Lapwing, a bird that cannot live in modern countryside, takes up residence in London
One of the countryside's most plaintive and evocative sounds, the call of the lapwing, which has disappeared from more than half the land, can now be heard in central London.
Across the Thames from Craven Cottage, home of Fulham FC, at least five pairs of the rapidly disappearing wading birds are breeding in the £16m state-of-the-art nature reserve about to be opened in Barnes by the Wildfowl and Wetlands Trust (WWT).
It is uncanny to stand less than two miles from Notting Hill and all that is most modish in the capital, and in view of the River CafÃ©, one of London's most fashionable restaurants, and hear the mournful cry which, to anyone familiar with it, immediately conjures up the empty expanses of marshes and moorlands.
The piercing pee-wit call gives the bird one of its other common names, the peewit. It is also known as the green plover: it is the plover of plovers' eggs, those society titbits of a bygone age.
Until 20 years ago the lapwing was one of the most widespread as well as one of the most colourful of British birds, with its iridescent green back, black and white underparts and long wispy crest. It is a spectacular flyer, tumbling up and down in great vertical swoops to drive off predators such as crows or gulls, or merely in display.
But the past two decades have seen a catastrophic crash in numbers: according to the Royal Society for the Protection of Birds its British population declined by 52 per cent between 1970 and 1998.
In Wales the decline was 73 per cent between 1987 and 1998, and Devon, where once thousands of lapwings bred, "a pair on every farm", now has only 100 pairs across the whole county.
As well as mountains and marshes, farmland is a major habitat, and, as with the skylark, changes in farming practice are believed to be a main cause of their decline. They have been hit in particular by the dwindling of mixed farming - arable and livestock combined.
Lapwings flourish where both are found together, as the birds like to nest on bare fields of young crops, where they can see predators coming, then take their chicks almost as soon as they are born into pastures, where insect food is more plentiful. But British agriculture is increasingly polarising, with crops grown in the east and livestock raised in the West. This and other changes, such as intensified field drainage, mean that in many places lapwings have disappeared altogether.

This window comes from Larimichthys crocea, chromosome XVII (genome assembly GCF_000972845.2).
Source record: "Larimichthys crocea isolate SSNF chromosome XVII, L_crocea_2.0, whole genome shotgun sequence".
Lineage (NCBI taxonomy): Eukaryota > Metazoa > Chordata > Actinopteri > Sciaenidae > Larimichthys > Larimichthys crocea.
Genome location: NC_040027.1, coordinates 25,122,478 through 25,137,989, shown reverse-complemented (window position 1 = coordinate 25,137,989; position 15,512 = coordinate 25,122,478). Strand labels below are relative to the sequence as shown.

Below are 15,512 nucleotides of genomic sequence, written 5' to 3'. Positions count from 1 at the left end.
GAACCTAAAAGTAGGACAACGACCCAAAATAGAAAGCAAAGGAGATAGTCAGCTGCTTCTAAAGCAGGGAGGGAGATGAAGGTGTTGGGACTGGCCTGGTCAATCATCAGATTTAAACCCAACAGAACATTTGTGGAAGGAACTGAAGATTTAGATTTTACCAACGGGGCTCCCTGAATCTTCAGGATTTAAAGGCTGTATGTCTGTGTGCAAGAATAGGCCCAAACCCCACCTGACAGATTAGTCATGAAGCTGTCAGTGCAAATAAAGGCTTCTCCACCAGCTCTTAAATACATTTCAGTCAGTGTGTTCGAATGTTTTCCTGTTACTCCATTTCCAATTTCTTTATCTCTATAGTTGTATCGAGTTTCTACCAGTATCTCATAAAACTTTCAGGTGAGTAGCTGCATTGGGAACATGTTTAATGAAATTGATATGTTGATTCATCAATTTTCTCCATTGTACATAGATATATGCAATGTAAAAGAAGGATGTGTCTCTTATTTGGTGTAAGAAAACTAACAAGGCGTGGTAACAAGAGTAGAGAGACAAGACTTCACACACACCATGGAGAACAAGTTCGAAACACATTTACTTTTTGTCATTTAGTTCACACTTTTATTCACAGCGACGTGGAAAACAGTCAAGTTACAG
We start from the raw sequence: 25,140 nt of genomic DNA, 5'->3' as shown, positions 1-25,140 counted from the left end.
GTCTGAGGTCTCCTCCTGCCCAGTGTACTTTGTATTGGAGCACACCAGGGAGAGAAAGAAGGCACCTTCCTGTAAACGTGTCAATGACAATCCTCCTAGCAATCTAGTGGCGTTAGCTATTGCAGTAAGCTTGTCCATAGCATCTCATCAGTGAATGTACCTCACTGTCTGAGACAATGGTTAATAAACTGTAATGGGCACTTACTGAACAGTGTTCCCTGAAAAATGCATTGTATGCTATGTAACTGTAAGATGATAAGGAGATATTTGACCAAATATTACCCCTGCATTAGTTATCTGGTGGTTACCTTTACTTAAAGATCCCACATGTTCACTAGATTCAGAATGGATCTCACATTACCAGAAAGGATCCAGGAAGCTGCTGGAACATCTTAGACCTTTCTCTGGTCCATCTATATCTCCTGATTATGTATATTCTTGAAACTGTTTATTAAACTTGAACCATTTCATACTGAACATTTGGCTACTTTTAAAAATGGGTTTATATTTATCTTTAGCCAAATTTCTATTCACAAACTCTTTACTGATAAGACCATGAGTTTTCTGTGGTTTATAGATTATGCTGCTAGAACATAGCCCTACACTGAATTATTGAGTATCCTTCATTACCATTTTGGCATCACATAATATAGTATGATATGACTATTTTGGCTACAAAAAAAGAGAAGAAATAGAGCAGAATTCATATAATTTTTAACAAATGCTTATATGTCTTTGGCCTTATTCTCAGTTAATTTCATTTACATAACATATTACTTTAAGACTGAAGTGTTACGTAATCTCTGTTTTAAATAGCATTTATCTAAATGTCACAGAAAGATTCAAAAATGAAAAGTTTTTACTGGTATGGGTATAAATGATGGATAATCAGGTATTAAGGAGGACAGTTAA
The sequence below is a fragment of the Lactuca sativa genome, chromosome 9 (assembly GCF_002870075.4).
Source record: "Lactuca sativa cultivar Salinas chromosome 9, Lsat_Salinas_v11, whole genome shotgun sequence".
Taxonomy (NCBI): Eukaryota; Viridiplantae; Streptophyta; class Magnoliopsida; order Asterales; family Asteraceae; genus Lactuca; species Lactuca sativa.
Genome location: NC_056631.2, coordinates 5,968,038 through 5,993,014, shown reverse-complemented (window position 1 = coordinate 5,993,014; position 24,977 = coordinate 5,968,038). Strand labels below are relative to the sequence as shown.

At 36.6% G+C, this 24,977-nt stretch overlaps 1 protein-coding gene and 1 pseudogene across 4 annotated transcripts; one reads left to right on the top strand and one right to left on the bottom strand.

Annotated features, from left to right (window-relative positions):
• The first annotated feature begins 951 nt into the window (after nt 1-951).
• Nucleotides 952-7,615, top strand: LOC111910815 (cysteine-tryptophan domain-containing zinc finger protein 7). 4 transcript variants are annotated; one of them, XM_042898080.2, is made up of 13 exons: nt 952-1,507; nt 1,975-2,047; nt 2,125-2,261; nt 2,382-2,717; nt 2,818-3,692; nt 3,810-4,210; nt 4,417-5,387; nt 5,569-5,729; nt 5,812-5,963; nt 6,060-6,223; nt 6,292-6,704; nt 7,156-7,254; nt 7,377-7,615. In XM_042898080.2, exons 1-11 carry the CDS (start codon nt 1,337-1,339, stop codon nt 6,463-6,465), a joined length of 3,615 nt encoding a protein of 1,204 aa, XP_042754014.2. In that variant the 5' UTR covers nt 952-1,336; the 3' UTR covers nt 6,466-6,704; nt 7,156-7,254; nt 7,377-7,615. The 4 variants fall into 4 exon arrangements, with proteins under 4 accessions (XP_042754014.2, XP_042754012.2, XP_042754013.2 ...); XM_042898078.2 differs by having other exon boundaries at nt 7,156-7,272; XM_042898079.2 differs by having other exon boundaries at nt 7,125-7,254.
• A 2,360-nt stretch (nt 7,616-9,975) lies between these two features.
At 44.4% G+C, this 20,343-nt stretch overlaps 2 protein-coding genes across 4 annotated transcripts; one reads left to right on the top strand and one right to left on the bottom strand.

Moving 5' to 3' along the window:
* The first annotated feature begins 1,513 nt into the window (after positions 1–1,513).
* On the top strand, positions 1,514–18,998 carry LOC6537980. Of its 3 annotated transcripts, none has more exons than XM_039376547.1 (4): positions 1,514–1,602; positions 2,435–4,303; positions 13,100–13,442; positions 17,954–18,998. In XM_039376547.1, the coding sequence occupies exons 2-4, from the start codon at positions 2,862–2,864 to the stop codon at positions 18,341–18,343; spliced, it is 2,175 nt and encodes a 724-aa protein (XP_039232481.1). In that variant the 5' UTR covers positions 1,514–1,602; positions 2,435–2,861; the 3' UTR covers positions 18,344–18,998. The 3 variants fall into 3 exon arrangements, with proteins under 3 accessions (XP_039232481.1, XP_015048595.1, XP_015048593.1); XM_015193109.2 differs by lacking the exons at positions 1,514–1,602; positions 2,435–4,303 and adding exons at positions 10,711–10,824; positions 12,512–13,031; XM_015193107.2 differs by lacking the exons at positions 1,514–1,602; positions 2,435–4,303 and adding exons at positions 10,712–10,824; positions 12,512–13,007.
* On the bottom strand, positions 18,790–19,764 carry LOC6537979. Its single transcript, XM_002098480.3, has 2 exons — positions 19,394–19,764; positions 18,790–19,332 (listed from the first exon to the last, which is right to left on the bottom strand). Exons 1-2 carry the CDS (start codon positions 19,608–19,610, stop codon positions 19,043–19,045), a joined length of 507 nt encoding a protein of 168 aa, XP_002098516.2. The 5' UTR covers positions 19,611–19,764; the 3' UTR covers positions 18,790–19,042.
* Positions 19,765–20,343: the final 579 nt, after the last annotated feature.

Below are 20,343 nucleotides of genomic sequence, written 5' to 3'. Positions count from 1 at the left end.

It would be hard to believe they should so prosper in London itself, were it not that the Wetland Centre, Barnes, has been designed to create a wilderness in the heart of a capital city. The dream of the late Sir Peter Scott, WWT's founder, it is 105 acres of lakes, pools, mudflats, marshes and reedbeds carved out of former concrete reservoirs.
It has had teething problems, not least a dispute over season- ticket prices, reported in The Independent (they have been brought down), but when Sir David Attenborough opens it in three weeks it really will add to a part of London which is usually characterised by the frenzied pursuit of fashion something much more memorable: the call of the wild.
The centre was built on what was originally a 125-acre site containing four concrete reservoirs made redundant by the Thames Ring Main.
Thames Water sold one-fifth of the site for housing to a developer, which provided the money to break up the reservoirs and create the wetland habitats.
Special facilities include 30 lakes and ponds purpose-built for wildlife, a visitor centre and two main hides, one of them three storeys high and fitted with a lift for disabled access. The centre opens on 26 May.
It has already attracted a remarkable array of waterbirds. Five pairs of little ringed plovers, a national rarity, are breeding there this year, with several pairs of great crested grebes, and several pairs each of reed warblers, sedge warblers and reed buntings, among many other more common species.
But the lapwings are the stars. Last week they were bouncing acrobatically up into the sky every time a carrion crow or a herring gull came near. Eventually the reason became apparent: two chicks the size of eggcups could just be seen popping in and out of the foliage on one of the islands, watched over by their parents. (Five nests have been located and there may be a sixth).
With one enemy, however, the lapwings would not tangle: in mid-afternoon two peregrine falcons appeared over the reserve, dark and ominous as bombers, and, as one the lapwings rose and flew up several hundred feet, while the peregrines hunted other prey beneath them.
The lapwings are endlessly watchable, one of the most remarkable sights London has to offer.
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